February 23, 2017
Volume 21, Number 8
Connor Cox is like any other college student who lives away from home. When a package arrives in the mail, he’s eager to get into it. One of the two packages he received the other day at Westminster College (New Wilmington, PA) was what he hoped it would be: the proverbial “care package” filled with food and other goodies. The other box left him puzzled; it was filled with garbage.
He phoned his mother to tell her about her mistake. But it was no mistake. “No, that’s the trash you were supposed to take out” on a recent visit home. He didn’t dispose of it when he should have, so it followed him to school.
Connor reportedly enjoyed his mother’s not-so-subtle message, as do most of us who read about it. But how many others are haunted by “garbage” from their past? Employers, we’re told, frequently go to Facebook to check out potential employees. Something posted on that site years ago may still be open to public view. One’s less inhibited moments – garbage – may now keep them from landing that job.
Which of us doesn’t have some sort of baggage / garbage that could potentially return to haunt us at sensitive moments? Jesus challenged a woman’s accusers in John 8:7: “He who is without sin among you, let him throw a stone at her first.” Paul helped each of us answer Jesus’ challenge by writing this in Romans 3:23, “For all have sinned and fall short of the glory of God.”
This helps explain why forgiveness is something we appreciate. Can the past be forgiven? Absolutely; this has always been God’s desire: “For as the heavens are high above the earth, so great is His mercy toward those who fear Him; as far as the east is from the west, so far has He removed our transgressions from us” (Psalm 103:11,12).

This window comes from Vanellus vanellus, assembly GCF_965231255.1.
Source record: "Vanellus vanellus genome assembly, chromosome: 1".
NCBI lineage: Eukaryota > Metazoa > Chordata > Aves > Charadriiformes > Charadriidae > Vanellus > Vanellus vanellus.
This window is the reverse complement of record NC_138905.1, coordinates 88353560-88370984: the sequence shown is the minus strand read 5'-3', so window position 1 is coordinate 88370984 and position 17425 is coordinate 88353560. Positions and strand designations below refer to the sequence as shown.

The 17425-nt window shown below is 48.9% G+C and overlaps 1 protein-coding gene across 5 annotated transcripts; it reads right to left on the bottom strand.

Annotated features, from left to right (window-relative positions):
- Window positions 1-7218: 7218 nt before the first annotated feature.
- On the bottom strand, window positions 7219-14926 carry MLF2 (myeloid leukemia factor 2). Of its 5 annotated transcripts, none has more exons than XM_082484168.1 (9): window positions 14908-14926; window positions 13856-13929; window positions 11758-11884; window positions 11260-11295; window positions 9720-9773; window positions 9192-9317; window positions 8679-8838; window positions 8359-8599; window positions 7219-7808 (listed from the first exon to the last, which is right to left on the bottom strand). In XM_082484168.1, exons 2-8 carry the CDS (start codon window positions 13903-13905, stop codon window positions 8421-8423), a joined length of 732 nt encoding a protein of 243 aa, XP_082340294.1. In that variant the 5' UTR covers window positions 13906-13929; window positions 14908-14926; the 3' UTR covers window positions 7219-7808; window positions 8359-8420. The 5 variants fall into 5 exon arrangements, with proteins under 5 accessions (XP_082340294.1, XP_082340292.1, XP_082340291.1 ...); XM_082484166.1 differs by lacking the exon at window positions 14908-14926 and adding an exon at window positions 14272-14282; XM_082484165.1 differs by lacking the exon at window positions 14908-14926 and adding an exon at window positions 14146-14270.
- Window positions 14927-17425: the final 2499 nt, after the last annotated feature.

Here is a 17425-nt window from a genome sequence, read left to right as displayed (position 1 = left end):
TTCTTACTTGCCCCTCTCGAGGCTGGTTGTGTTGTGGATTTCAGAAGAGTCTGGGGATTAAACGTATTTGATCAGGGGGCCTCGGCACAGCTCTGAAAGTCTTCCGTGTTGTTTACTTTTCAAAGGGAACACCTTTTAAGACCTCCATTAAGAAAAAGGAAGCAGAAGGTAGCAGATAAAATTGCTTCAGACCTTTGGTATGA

People, however, are not always so ready to close the door on our past. Though we may have been forgiven for past actions, others may be more than ready to dredge it up. Even Christians fall victim to this temptation to air the dirty laundry of others.
Love “bears all things”, Paul wrote in 1 Corinthians 13:7. To understand what Paul meant, think of the scene we find in Mark 2:4: Friends of a man who was paralyzed “uncovered” the roof of a house so they could lower their friend into Jesus’ presence. The Greek word for “uncovered” uses the root word for love “bearing” all things.
If I love another, I will not “uncover” another’s past (assuming that sin has been forgiven by the Lord). My love for them will “cover” their forgiven sin.
If I have love, your past is safe with me. Your garbage will not show up to haunt you.
Come to the light God offers! Study His word, the Bible. Worship Him in spirit and truth (John 4:24). Get in touch with us if you’d like to discuss these ideas further.
Copyright, 2017, Timothy D. Hall. All scripture quotations, unless otherwise noted, are from the New King James Version (Copyright, 1990, Thomas Nelson, Inc.).
“LightGrams” is produced by the Central Church of Christ, 2722 Oakland Avenue, Johnson City, Tennessee, 37601, and is written by Tim Hall, minister. It is sent free of charge every Thursday to all who request it. To subscribe or to receive more information, write to “Tim@GraceMine.org” (our E-mail address), to the U.S. mail address above, or call (423) 282-1571.
Permission to reproduce and/or use the messages for noncommercial purposes is freely granted provided the messages are not altered.